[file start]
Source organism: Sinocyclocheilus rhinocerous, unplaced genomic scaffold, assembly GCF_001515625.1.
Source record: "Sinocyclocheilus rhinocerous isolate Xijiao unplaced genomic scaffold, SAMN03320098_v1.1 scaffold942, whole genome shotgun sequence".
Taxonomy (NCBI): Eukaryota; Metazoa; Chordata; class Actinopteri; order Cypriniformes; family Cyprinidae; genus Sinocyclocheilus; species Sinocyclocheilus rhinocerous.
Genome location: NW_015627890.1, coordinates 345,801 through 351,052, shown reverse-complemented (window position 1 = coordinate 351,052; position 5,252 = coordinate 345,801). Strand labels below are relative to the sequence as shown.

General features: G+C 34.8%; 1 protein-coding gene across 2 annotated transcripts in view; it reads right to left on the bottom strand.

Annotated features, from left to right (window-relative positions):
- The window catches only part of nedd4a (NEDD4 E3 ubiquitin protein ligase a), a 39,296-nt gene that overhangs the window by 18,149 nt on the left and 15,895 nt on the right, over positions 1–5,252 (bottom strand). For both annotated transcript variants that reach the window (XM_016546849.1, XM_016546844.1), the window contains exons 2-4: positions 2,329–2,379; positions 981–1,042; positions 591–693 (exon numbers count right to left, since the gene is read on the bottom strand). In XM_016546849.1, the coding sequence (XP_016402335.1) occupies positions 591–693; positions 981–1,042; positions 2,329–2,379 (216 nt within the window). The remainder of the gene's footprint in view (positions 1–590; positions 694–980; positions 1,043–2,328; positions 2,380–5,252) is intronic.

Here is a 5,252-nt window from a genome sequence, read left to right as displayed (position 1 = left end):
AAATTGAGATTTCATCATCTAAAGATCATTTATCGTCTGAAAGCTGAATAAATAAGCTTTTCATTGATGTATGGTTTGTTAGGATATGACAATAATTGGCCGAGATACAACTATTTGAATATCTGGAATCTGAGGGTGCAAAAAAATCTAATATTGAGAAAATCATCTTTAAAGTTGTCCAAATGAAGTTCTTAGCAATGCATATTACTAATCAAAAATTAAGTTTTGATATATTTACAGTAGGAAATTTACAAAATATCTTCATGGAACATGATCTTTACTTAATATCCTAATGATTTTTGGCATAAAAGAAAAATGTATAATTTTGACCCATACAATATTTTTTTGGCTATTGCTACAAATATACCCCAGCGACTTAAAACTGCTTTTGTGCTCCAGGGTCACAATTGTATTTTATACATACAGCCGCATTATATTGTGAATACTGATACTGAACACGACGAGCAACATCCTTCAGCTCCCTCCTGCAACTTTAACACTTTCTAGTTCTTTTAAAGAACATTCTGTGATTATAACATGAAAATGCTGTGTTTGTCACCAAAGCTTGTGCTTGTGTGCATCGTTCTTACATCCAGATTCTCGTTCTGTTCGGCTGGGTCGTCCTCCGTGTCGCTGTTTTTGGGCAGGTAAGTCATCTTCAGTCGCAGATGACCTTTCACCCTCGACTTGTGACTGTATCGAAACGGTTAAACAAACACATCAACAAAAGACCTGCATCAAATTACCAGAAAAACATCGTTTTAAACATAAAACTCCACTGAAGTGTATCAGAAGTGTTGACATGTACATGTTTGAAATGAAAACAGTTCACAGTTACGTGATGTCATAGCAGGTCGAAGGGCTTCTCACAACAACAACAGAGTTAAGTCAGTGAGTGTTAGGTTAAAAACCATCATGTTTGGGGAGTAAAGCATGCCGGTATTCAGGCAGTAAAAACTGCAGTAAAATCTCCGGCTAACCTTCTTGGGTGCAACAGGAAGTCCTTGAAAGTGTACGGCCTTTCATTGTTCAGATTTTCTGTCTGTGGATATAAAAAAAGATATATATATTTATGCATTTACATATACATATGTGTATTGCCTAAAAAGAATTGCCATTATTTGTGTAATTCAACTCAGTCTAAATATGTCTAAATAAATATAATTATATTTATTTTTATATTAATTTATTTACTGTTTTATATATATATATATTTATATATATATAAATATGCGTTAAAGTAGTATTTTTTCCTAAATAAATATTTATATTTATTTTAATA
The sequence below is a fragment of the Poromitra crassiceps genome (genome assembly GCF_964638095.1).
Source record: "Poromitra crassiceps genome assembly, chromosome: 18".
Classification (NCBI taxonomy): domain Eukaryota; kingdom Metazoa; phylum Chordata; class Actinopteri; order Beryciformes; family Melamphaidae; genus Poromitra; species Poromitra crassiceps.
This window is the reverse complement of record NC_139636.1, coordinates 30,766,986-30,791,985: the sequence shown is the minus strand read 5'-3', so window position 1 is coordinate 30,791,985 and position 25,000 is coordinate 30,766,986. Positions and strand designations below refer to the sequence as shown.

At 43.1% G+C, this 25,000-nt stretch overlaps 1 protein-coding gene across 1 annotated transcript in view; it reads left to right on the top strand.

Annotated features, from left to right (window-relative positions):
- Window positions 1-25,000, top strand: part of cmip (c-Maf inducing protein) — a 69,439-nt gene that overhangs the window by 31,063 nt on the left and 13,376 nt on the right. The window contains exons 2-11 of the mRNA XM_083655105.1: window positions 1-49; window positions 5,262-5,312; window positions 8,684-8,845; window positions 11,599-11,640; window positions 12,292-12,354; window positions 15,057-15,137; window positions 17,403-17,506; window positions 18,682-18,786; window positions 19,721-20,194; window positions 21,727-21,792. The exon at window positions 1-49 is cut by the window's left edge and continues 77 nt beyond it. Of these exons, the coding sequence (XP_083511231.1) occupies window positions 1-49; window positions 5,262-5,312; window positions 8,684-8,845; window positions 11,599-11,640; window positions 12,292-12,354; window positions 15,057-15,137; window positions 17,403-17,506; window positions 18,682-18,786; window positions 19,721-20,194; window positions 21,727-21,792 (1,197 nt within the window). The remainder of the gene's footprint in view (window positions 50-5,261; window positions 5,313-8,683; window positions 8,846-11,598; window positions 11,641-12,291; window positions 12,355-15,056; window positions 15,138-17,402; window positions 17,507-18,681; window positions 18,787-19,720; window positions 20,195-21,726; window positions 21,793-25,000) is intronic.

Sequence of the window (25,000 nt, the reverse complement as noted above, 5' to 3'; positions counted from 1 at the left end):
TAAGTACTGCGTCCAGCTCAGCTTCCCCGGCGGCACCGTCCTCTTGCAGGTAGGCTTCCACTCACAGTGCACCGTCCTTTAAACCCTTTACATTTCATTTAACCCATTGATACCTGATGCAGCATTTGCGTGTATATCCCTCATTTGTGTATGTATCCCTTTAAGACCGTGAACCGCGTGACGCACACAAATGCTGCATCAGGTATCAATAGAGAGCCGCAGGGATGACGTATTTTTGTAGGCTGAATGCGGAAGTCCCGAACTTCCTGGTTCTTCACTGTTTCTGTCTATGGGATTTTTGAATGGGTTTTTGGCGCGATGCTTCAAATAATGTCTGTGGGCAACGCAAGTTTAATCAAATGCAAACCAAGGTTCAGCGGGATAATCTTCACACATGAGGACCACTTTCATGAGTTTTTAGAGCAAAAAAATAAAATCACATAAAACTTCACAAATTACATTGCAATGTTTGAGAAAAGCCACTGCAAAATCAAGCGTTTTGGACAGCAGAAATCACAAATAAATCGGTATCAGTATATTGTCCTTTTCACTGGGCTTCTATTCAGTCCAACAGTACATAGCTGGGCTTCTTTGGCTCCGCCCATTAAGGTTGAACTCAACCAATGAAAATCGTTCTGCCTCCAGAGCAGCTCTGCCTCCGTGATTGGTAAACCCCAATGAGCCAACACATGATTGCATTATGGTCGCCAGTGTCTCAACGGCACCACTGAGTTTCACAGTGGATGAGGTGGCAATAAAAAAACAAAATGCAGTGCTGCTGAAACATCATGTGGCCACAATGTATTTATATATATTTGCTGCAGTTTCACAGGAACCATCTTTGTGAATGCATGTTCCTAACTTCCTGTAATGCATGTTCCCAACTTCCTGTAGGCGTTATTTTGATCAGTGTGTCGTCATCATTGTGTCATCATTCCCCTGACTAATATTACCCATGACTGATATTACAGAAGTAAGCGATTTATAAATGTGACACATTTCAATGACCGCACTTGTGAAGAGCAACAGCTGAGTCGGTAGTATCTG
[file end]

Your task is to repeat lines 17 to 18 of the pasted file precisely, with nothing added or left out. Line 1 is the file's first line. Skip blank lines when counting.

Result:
Sequence of the window (25,000 nt, the reverse complement as noted above, 5' to 3'; positions counted from 1 at the left end):
TAAGTACTGCGTCCAGCTCAGCTTCCCCGGCGGCACCGTCCTCTTGCAGGTAGGCTTCCACTCACAGTGCACCGTCCTTTAAACCCTTTACATTTCATTTAACCCATTGATACCTGATGCAGCATTTGCGTGTATATCCCTCATTTGTGTATGTATCCCTTTAAGACCGTGAACCGCGTGACGCACACAAATGCTGCATCAGGTATCAATAGAGAGCCGCAGGGATGACGTATTTTTGTAGGCTGAATGCGGAAGTCCCGAACTTCCTGGTTCTTCACTGTTTCTGTCTATGGGATTTTTGAATGGGTTTTTGGCGCGATGCTTCAAATAATGTCTGTGGGCAACGCAAGTTTAATCAAATGCAAACCAAGGTTCAGCGGGATAATCTTCACACATGAGGACCACTTTCATGAGTTTTTAGAGCAAAAAAATAAAATCACATAAAACTTCACAAATTACATTGCAATGTTTGAGAAAAGCCACTGCAAAATCAAGCGTTTTGGACAGCAGAAATCACAAATAAATCGGTATCAGTATATTGTCCTTTTCACTGGGCTTCTATTCAGTCCAACAGTACATAGCTGGGCTTCTTTGGCTCCGCCCATTAAGGTTGAACTCAACCAATGAAAATCGTTCTGCCTCCAGAGCAGCTCTGCCTCCGTGATTGGTAAACCCCAATGAGCCAACACATGATTGCATTATGGTCGCCAGTGTCTCAACGGCACCACTGAGTTTCACAGTGGATGAGGTGGCAATAAAAAAACAAAATGCAGTGCTGCTGAAACATCATGTGGCCACAATGTATTTATATATATTTGCTGCAGTTTCACAGGAACCATCTTTGTGAATGCATGTTCCTAACTTCCTGTAATGCATGTTCCCAACTTCCTGTAGGCGTTATTTTGATCAGTGTGTCGTCATCATTGTGTCATCATTCCCCTGACTAATATTACCCATGACTGATATTACAGAAGTAAGCGATTTATAAATGTGACACATTTCAATGACCGCACTTGTGAAGAGCAACAGCTGAGTCGGTAGTATCTG